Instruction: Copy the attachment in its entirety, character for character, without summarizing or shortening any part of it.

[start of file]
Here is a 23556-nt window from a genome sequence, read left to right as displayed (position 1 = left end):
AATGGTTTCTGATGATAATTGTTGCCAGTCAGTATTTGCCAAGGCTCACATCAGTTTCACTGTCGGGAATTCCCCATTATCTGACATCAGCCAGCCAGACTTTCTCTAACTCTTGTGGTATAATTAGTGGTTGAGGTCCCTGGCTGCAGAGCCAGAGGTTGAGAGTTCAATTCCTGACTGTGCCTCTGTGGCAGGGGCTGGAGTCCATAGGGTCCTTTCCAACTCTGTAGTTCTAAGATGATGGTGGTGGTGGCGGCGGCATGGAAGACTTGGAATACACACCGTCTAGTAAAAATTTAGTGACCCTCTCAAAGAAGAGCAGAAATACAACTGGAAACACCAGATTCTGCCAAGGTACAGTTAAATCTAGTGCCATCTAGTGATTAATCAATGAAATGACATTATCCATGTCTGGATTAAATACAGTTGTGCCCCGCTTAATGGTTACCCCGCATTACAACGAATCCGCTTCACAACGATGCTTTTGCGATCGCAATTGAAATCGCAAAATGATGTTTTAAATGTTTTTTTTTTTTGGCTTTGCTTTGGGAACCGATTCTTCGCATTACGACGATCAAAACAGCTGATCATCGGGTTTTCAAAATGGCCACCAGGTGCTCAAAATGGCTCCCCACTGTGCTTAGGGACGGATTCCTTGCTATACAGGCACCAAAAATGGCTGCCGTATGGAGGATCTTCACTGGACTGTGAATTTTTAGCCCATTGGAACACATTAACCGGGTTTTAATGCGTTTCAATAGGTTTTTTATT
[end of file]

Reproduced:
Here is a 23556-nt window from a genome sequence, read left to right as displayed (position 1 = left end):
AATGGTTTCTGATGATAATTGTTGCCAGTCAGTATTTGCCAAGGCTCACATCAGTTTCACTGTCGGGAATTCCCCATTATCTGACATCAGCCAGCCAGACTTTCTCTAACTCTTGTGGTATAATTAGTGGTTGAGGTCCCTGGCTGCAGAGCCAGAGGTTGAGAGTTCAATTCCTGACTGTGCCTCTGTGGCAGGGGCTGGAGTCCATAGGGTCCTTTCCAACTCTGTAGTTCTAAGATGATGGTGGTGGTGGCGGCGGCATGGAAGACTTGGAATACACACCGTCTAGTAAAAATTTAGTGACCCTCTCAAAGAAGAGCAGAAATACAACTGGAAACACCAGATTCTGCCAAGGTACAGTTAAATCTAGTGCCATCTAGTGATTAATCAATGAAATGACATTATCCATGTCTGGATTAAATACAGTTGTGCCCCGCTTAATGGTTACCCCGCATTACAACGAATCCGCTTCACAACGATGCTTTTGCGATCGCAATTGAAATCGCAAAATGATGTTTTAAATGTTTTTTTTTTTTGGCTTTGCTTTGGGAACCGATTCTTCGCATTACGACGATCAAAACAGCTGATCATCGGGTTTTCAAAATGGCCACCAGGTGCTCAAAATGGCTCCCCACTGTGCTTAGGGACGGATTCCTTGCTATACAGGCACCAAAAATGGCTGCCGTATGGAGGATCTTCACTGGACTGTGAATTTTTAGCCCATTGGAACACATTAACCGGGTTTTAATGCGTTTCAATAGGTTTTTTATT